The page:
The Reserve Bank of Zimbabwe on Wednesday issued guidelines for the disbursement of $500 million medium term loan facility to micro, small to medium enterprises (MSMEs) to help them recover from the coronavirus pandemic.
Last month, the Reserve Bank’s Monetary Policy Committee approved a medium term accommodation facility to enable MSMEs to access affordable funding boost their operations.
The facility will be made available through lending institutions including banks, building societies, POSB, micro-finance banks as well as micro-finance institutions through arrangements with the Zimbabwe Microfinance Fund (ZMF).
The facility will be used for on-lending to MSMEs, in both rural and urban areas and diversion of the funds by lending institutions will result in termination of the facility which become immediately payable once the Reserve Bank becomes aware of the abuse, according to the guidelines issued to the banks.
Lending institutions will process and approve loan applications, in line with the usual credit approval process without the need to submit individual loan applications to the central bank.
The institutions are also expected to carry out their normal credit risk assessment, before submitting draw-down requests to the bank for disbursements.
The facility is available for up to 12 months for working capital 36 months for capital expenditure.
According to the RBZ, beneficiaries, individuals, groups or companies are not permitted to access multiple loans through different lending institutions.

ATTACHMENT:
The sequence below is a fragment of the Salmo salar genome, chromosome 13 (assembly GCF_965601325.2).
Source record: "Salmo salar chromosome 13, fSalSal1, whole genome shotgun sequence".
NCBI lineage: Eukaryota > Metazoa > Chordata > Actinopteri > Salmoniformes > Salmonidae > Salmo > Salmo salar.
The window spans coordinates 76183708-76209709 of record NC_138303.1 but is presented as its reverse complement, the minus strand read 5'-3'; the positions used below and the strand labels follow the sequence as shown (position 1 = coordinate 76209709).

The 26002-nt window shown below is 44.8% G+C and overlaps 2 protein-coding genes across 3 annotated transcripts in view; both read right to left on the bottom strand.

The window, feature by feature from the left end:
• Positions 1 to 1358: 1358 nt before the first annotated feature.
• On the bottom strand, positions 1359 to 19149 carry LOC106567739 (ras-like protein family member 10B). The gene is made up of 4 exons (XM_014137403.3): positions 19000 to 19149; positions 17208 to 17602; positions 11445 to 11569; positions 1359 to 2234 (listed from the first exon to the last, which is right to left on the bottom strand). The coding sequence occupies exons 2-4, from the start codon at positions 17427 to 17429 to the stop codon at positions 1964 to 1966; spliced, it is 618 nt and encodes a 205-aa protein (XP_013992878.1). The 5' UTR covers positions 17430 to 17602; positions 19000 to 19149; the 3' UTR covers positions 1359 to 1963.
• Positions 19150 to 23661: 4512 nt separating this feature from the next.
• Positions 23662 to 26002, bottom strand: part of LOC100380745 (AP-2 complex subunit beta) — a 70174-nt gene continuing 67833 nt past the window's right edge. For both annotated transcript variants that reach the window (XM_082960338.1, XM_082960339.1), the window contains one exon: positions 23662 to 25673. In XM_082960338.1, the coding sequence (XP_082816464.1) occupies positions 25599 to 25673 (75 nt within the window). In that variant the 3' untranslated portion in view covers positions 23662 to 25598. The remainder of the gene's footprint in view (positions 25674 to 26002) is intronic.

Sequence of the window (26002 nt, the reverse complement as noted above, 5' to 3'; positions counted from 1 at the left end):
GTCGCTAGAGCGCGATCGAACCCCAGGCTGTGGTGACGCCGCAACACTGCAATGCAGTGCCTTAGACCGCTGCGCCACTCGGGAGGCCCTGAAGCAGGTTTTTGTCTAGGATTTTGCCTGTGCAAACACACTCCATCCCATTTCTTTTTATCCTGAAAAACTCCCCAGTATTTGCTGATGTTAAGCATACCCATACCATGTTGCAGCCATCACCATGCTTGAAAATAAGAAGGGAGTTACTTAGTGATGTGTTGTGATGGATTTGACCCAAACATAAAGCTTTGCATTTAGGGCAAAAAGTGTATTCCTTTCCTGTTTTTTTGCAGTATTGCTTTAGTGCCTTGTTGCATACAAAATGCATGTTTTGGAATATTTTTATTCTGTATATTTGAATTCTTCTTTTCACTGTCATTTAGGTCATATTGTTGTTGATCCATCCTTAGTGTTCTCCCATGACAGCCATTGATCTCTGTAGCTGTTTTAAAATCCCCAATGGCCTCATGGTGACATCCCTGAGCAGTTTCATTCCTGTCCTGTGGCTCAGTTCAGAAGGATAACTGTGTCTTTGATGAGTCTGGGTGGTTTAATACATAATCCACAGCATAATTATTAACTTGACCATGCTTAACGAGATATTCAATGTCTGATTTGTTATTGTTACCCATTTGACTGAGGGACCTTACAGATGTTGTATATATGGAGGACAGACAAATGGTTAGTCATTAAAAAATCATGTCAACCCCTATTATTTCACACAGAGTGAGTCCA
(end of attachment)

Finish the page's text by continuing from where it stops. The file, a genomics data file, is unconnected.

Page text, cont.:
As such, it has advised lending institutions to make use of the Credit Registry System and declarations by potential beneficiaries to guard against multiple access and default. Lending institutions will access funding from the Reserve Bank at an interest rate of 30 percent per annum and will charge an all-inclusive maximum margin not exceeding 10 percentage-points above the rate at which funds are accessed from the central bank.
Credit-only micro-finance institutions will charge an all-inclusive interest rate not exceeding 3 percent per month.
Lending institutions are not permitted to deduct interest upfront. They may, however, collect interest accruing to them monthly, commencing after a grace period.
Interest rates on the facility will remain fixed for the tenor of the facility to allow for proper planning.
Banks, deposit-taking micro-finance institutions, and the Zimbabwe Microfinance Fund will be required to provide collateral as required by the Reserve Bank to access funding under this facility.
This collateral shall include Government and central bank paper, which should cover 110 percent of the amount borrowed.
However, the RBZ, at its discretion may accept other forms of collateral including properties which are in the name of the lending institution or ceded from the borrowers.
Where the collateral is ceded from the borrowers, a duly signed cession agreement will be required as a condition precedent.
Other forms of collateral, which include guarantees from institutions like the Export Credit Guarantee Company or Credsure can be negotiated with the RBZ.
In calling for collateral, lending institutions should be considering the financial inclusion thrust of the facility, which seeks to avail affordable funding to MSMEs that have been negatively impacted by the Covid-19 pandemic.
As such, lending institutions have been urged to consider the use of alternative forms of collateral such as movable assets or group guarantees.
Applications for funding which lack appropriate collateral are also eligible for guarantees under the Credit Guarantee Scheme administered by the Export Credit Guarantee Company. – www.ebusinessweekly.co.zw.